Fall 2019Poetry

The Falling Iguanas – Chase Dimock

The year I lived on the beaches of Fort Lauderdale,
in January, the city council issued a warning:
beware of frozen iguanas falling from the trees.

At 50 degrees Fahrenheit, an iguana’s metabolism
slows to the point of paralysis. Its limbs stiffen,
and a swift gust of wind can sweep it off a branch.

Do not cradle it in your arms like a forsaken infant,
though you may see your unfulfilled ambitions
reflected in its cold scales and glassed over eyes.

Do not bring it in your home and draw it a warm bath.
Do not crochet it a tiny woolen sweater. Do not mix it
a margarita and think it will empathize with your regrets.

The iguana can reanimate and attack you at any moment.
Even though they are not Florida natives, their instincts
have learned the bite or be bitten order of the land.

By law, the Florida conservationists cannot use evolution
to explain why iguanas cannot survive the cold, but they
can tell us God housed them in Latin America for a reason.

Iguanas are an invasive species, smuggled from their land
to be pets, gawked at in a glass box, inert and slimy under
a heat lamp like a tray of buffalo wings at a strip club buffet.

When they escaped, some ventured to the swamp lands
forming truces with the gators. Others ran to the golf resorts
amusing foreign businessmen scuttling after rolling grapes.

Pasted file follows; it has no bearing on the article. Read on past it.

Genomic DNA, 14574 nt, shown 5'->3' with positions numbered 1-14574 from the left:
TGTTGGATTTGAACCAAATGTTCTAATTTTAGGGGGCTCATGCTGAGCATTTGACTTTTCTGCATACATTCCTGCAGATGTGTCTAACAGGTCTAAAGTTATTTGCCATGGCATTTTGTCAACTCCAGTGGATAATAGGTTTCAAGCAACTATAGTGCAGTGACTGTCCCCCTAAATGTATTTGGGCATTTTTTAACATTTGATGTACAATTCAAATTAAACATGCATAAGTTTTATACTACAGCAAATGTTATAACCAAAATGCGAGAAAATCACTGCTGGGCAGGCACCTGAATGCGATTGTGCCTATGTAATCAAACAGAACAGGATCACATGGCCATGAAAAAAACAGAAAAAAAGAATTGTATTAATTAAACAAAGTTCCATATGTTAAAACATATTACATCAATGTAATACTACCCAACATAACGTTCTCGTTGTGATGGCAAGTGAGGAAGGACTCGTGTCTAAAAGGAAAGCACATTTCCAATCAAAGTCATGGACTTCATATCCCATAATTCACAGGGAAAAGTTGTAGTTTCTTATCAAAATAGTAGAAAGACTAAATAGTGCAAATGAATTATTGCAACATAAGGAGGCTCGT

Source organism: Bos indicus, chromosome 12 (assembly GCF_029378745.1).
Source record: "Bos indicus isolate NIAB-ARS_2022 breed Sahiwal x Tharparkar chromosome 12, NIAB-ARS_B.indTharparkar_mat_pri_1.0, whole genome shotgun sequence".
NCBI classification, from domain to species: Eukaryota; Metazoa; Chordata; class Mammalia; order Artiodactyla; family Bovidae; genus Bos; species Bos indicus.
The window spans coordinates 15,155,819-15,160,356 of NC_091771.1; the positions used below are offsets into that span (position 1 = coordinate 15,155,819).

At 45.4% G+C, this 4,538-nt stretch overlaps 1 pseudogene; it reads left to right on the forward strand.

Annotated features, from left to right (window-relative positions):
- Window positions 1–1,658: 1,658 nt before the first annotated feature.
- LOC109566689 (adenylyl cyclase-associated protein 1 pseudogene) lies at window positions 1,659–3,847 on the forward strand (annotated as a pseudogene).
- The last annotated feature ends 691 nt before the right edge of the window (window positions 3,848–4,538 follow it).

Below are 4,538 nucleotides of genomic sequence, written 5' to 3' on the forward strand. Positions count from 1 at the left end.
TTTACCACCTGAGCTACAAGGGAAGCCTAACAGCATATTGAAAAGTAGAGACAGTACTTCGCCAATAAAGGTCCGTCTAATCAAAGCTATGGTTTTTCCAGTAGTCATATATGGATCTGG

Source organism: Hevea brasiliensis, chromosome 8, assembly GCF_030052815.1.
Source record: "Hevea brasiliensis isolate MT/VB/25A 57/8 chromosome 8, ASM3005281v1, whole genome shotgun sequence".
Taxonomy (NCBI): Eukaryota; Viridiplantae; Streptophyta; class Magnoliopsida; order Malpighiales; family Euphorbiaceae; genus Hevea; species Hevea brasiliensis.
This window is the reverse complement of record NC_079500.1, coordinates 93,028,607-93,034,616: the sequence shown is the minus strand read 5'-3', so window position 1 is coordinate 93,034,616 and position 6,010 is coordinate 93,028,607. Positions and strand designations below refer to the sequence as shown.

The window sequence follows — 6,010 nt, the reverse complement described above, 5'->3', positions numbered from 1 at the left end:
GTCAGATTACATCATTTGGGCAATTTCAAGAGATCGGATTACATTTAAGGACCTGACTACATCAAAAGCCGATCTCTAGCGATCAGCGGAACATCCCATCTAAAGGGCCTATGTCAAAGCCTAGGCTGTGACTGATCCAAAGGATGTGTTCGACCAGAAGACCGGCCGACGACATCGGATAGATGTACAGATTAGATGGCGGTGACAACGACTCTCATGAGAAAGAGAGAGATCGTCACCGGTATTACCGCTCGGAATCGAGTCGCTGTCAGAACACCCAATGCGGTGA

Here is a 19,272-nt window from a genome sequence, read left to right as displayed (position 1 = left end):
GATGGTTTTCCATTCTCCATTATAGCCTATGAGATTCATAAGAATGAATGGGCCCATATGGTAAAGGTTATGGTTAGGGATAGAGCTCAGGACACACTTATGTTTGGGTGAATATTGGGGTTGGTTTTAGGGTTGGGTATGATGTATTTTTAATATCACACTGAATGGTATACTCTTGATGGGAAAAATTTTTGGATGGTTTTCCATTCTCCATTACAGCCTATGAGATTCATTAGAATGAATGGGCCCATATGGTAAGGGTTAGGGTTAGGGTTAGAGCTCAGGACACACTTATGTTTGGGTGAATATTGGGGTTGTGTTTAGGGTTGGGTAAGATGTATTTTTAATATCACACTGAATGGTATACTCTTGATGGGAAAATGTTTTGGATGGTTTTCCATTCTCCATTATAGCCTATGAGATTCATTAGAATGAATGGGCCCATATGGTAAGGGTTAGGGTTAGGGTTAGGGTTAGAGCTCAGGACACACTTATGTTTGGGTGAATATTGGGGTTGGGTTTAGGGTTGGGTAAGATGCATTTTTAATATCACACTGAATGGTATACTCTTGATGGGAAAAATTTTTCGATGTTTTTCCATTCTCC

Though the iguanas adapted to the culture, they cannot
keep up with the changing climate. But the conservationists
must say this is God’s way of fixing our invasive species problem.

As the iguana carcasses pile on your lawn, remember, ice ages
happen every 10,000 years, and giant sloths, who ate avocados
and passed the pit whole, used to slowly roam Florida.


Chase Dimock is an Assistant Professor of English at College of the Canyons and the Managing Editor of As It Ought To Be Magazine. His poetry has been published in Waccamaw, Hot Metal Bridge, Saw Palm, Faultline, and New Mexico Review among others. He holds a PhD in Comparative Literature from the University of Illinois and his literary scholarship has appeared in College Literature, Western American Literature, Modern American Poetry, The Lambda Literary Review, and several edited anthologies. More of his work is available at chasedimock.com.

The author: Eric Williams

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